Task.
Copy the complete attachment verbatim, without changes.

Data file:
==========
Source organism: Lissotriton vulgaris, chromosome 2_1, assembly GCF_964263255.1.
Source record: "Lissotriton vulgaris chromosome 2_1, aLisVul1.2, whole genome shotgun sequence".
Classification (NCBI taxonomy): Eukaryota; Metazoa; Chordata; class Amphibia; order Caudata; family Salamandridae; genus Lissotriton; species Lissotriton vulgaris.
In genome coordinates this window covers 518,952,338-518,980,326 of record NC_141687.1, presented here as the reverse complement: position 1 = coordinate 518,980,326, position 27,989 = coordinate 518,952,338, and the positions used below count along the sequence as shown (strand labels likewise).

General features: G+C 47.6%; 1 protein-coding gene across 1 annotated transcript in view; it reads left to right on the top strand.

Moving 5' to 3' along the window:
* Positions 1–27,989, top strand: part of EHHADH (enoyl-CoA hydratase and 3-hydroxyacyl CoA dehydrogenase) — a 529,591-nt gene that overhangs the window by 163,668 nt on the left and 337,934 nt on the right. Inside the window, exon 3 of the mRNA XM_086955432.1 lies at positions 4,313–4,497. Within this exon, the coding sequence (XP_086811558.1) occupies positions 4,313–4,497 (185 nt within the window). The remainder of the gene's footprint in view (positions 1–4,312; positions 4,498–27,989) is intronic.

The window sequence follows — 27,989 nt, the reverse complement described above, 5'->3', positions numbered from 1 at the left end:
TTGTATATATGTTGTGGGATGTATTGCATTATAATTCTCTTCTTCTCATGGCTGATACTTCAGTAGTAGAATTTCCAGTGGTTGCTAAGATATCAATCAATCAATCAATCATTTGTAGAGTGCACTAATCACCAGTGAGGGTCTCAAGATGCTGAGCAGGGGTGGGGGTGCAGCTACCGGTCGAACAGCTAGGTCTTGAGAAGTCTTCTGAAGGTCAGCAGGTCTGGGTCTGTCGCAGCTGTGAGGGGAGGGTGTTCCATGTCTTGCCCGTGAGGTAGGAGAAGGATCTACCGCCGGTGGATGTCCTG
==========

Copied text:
Source organism: Lissotriton vulgaris, chromosome 2_1, assembly GCF_964263255.1.
Source record: "Lissotriton vulgaris chromosome 2_1, aLisVul1.2, whole genome shotgun sequence".
Classification (NCBI taxonomy): Eukaryota; Metazoa; Chordata; class Amphibia; order Caudata; family Salamandridae; genus Lissotriton; species Lissotriton vulgaris.
In genome coordinates this window covers 518,952,338-518,980,326 of record NC_141687.1, presented here as the reverse complement: position 1 = coordinate 518,980,326, position 27,989 = coordinate 518,952,338, and the positions used below count along the sequence as shown (strand labels likewise).

General features: G+C 47.6%; 1 protein-coding gene across 1 annotated transcript in view; it reads left to right on the top strand.

Moving 5' to 3' along the window:
* Positions 1–27,989, top strand: part of EHHADH (enoyl-CoA hydratase and 3-hydroxyacyl CoA dehydrogenase) — a 529,591-nt gene that overhangs the window by 163,668 nt on the left and 337,934 nt on the right. Inside the window, exon 3 of the mRNA XM_086955432.1 lies at positions 4,313–4,497. Within this exon, the coding sequence (XP_086811558.1) occupies positions 4,313–4,497 (185 nt within the window). The remainder of the gene's footprint in view (positions 1–4,312; positions 4,498–27,989) is intronic.

The window sequence follows — 27,989 nt, the reverse complement described above, 5'->3', positions numbered from 1 at the left end:
TTGTATATATGTTGTGGGATGTATTGCATTATAATTCTCTTCTTCTCATGGCTGATACTTCAGTAGTAGAATTTCCAGTGGTTGCTAAGATATCAATCAATCAATCAATCATTTGTAGAGTGCACTAATCACCAGTGAGGGTCTCAAGATGCTGAGCAGGGGTGGGGGTGCAGCTACCGGTCGAACAGCTAGGTCTTGAGAAGTCTTCTGAAGGTCAGCAGGTCTGGGTCTGTCGCAGCTGTGAGGGGAGGGTGTTCCATGTCTTGCCCGTGAGGTAGGAGAAGGATCTACCGCCGGTGGATGTCCTG